It should be much safer to move around once your community achieves herd immunity — the point when the virus can’t easily spread because enough people have become vaccinated or have already had the illness. This also helps protect people who can’t get vaccinated for health reasons, and people who work in crowded or indoor places. Many scientists think at least 70 percent of people need to have acquired immunity for the whole community to be protected. That number is just an estimate, though, and might need to be revised once we know more about how vaccines affect the virus’s ability to spread.

When a majority of people are vaccinated, scientists said, it will be safer to do things in your community, like eat at indoor restaurants, attend a party or ride a bus. Next Christmas, families can probably gather in ways they should avoid this year, they said.

It’s too early to know exactly when we’ll hit that threshold. Although federal officials have said the United States should have the resources to vaccinate hundreds of millions of people by summer, many scientists say that timeline is optimistic. There could be logistical challenges to vaccinating everyone, and some people have expressed hesitancy about getting the vaccine.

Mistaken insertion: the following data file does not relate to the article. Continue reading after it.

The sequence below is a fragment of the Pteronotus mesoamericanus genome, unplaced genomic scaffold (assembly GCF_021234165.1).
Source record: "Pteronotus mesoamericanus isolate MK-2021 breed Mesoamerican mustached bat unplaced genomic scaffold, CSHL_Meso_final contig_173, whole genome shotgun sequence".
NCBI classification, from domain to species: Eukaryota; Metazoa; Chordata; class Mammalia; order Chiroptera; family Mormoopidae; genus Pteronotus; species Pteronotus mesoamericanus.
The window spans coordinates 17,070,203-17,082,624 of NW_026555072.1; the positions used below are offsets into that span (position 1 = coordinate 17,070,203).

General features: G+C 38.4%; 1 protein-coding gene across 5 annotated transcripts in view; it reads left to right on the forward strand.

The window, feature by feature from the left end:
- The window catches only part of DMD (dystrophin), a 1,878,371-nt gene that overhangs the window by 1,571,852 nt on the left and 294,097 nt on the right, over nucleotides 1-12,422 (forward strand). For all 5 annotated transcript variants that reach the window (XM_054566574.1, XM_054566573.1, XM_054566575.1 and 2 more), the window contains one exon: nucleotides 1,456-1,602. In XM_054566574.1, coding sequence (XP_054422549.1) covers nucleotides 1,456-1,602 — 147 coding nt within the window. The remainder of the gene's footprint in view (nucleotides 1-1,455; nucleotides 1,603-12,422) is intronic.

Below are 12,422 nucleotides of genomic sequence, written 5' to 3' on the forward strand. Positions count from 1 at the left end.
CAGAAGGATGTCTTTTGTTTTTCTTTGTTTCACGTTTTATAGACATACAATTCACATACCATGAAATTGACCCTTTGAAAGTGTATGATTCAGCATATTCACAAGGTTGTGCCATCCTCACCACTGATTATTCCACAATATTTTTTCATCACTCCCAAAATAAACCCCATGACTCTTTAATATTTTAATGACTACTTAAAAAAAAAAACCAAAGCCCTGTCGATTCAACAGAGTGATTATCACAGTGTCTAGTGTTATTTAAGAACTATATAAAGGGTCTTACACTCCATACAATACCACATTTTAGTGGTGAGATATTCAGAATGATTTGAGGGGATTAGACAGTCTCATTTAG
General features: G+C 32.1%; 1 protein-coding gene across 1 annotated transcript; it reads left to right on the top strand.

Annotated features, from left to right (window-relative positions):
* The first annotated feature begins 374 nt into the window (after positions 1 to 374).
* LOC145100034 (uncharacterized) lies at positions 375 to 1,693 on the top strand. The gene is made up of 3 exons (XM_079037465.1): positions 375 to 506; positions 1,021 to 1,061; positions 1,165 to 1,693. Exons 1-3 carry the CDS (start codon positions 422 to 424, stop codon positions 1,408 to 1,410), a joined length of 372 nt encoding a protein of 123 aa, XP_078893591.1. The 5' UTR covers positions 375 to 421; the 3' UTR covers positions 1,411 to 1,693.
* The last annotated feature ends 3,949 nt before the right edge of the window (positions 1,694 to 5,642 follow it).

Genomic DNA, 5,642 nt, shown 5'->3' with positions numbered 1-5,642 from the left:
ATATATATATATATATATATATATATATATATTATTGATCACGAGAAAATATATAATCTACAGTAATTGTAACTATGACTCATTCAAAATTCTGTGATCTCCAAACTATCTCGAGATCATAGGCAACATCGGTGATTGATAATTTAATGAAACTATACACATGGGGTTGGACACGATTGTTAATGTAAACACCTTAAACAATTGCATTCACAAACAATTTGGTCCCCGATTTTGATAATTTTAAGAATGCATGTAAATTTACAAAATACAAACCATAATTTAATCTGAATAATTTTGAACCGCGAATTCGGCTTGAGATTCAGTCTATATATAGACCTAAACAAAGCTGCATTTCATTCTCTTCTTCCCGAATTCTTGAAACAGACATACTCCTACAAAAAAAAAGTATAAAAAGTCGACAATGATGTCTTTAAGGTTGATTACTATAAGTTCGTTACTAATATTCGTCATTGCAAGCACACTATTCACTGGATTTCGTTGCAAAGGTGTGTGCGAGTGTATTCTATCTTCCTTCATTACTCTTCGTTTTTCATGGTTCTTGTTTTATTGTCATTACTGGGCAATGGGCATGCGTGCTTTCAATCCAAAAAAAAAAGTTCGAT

It’s likely that some regions will have higher vaccination rates than others. Just as some communities have found themselves vulnerable to measles because of low childhood vaccination rates, areas with low Covid-19 vaccination rates may see outbreaks even if the country has reached a herd immunity level over all. Knowing that context will be crucial for decision making.

Also, experts stressed that even when herd immunity is reached, Covid-19 is not likely to disappear outright. Outbreaks could still be likely, probably in winter.

“Winter is going to start being flu and Covid season,” said Andrew Noymer, an epidemiologist studying Covid-19 at the University of California, Irvine. The last things he will return to, he said, are international travel and crowded events like concerts — but he expects to do those again at some point. He is waiting not just for the vaccine, but also for the virus’s spread to decrease greatly and for hospitals to have more capacity: “I intend to go back bit by bit.”

During the pandemic, experts have asked people to think of themselves as having a risk budget: If you spend some of that limited supply by engaging in riskier behaviors, you will need to cut back in other aspects of your life. Vaccines can expand an individual’s risk budget, Professor Lofgren said. But they do not make the budget infinite: If you travel to see friends, you might still want to offset that decision by avoiding indoor restaurants.